Constitutional Issues in Correctional Administration reviews both current and controlling decisions and provides historical context for litigation involving correctional institutions. Shook and Sigler place each issue in a historical context, acknowledging the social and legal pressures influencing correctional administrators. The book also traces the history of the decisions and changes in philosophy and standards from the first identifiable litigation to the most recent decisions offered by appellate courts that affect the interpretation and application of rulings. The book presents the decisions' impact and implications for managers as well. The coverage of issues related to corrections is comprehensive and current through February 2000.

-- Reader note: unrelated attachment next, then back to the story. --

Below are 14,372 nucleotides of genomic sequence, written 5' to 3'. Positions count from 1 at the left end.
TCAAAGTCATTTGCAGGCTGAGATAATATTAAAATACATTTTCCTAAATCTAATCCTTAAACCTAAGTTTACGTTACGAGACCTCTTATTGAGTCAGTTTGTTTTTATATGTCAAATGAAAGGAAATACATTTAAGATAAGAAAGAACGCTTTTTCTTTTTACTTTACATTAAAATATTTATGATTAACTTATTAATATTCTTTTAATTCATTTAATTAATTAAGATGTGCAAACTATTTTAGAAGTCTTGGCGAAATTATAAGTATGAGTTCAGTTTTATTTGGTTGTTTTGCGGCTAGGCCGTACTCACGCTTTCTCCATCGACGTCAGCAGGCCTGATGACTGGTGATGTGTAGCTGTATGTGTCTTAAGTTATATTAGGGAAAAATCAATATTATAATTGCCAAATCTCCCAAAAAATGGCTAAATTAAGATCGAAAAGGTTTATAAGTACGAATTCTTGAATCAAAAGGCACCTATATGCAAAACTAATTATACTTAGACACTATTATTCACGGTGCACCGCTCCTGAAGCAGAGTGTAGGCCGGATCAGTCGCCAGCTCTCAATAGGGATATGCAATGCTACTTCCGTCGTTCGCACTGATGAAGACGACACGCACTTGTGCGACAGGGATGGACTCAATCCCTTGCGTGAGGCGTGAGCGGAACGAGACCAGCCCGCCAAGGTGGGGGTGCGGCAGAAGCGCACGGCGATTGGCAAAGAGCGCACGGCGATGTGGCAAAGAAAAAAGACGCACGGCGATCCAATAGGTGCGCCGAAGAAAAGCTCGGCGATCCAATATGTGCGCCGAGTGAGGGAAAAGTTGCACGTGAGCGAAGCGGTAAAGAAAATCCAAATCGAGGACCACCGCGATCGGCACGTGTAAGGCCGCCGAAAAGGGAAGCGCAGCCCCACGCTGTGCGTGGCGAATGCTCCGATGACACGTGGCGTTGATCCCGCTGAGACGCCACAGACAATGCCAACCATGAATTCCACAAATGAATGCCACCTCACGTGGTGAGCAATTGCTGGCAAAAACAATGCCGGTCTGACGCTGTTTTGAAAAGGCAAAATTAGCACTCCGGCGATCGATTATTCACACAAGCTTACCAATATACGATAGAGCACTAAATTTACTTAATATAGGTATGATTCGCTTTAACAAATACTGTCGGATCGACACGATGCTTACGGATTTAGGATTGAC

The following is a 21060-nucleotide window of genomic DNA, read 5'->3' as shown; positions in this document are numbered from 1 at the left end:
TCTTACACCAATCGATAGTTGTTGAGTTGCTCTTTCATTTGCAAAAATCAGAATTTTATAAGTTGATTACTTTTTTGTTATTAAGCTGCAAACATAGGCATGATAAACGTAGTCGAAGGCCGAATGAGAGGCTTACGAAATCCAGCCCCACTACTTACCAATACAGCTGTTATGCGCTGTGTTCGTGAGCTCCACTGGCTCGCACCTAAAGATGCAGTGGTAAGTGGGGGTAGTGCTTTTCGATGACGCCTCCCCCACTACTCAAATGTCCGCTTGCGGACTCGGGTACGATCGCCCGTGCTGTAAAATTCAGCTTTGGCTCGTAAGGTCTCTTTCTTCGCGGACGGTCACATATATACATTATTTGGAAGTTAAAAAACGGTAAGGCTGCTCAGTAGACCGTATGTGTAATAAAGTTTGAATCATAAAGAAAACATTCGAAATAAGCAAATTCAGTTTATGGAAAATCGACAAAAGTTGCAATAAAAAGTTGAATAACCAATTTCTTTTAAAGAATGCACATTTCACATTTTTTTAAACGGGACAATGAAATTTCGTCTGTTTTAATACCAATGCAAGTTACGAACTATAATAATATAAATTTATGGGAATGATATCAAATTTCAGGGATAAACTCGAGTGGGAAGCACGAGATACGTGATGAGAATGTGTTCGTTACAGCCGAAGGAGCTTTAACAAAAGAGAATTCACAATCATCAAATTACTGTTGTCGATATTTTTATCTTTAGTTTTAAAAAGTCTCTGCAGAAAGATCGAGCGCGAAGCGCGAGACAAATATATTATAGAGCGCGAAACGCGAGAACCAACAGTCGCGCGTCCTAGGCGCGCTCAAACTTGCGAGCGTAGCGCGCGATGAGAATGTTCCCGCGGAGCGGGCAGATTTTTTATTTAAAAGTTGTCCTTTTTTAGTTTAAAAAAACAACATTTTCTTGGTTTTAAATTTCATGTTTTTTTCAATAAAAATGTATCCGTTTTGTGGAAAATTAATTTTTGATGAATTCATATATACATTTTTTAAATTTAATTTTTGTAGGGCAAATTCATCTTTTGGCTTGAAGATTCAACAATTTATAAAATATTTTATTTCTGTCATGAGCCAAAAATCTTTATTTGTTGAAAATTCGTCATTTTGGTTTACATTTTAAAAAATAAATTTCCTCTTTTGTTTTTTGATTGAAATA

Constitutional Issues in Correctional Administration will be useful to both scholars and practitioners who have an interest in the management of correctional institutions. Chapters focus on the evolution of prisoners' rights; access to the courts, libraries, and legal assistance; the Prison Litigation Reform Act; the Religious Freedom Restoration Act; sentencing reform; privatization; standards of medical care; discipline and inmate control; and the notification and continued confinement of sexual offenders. The final chapter discusses the nature of anticipated litigation.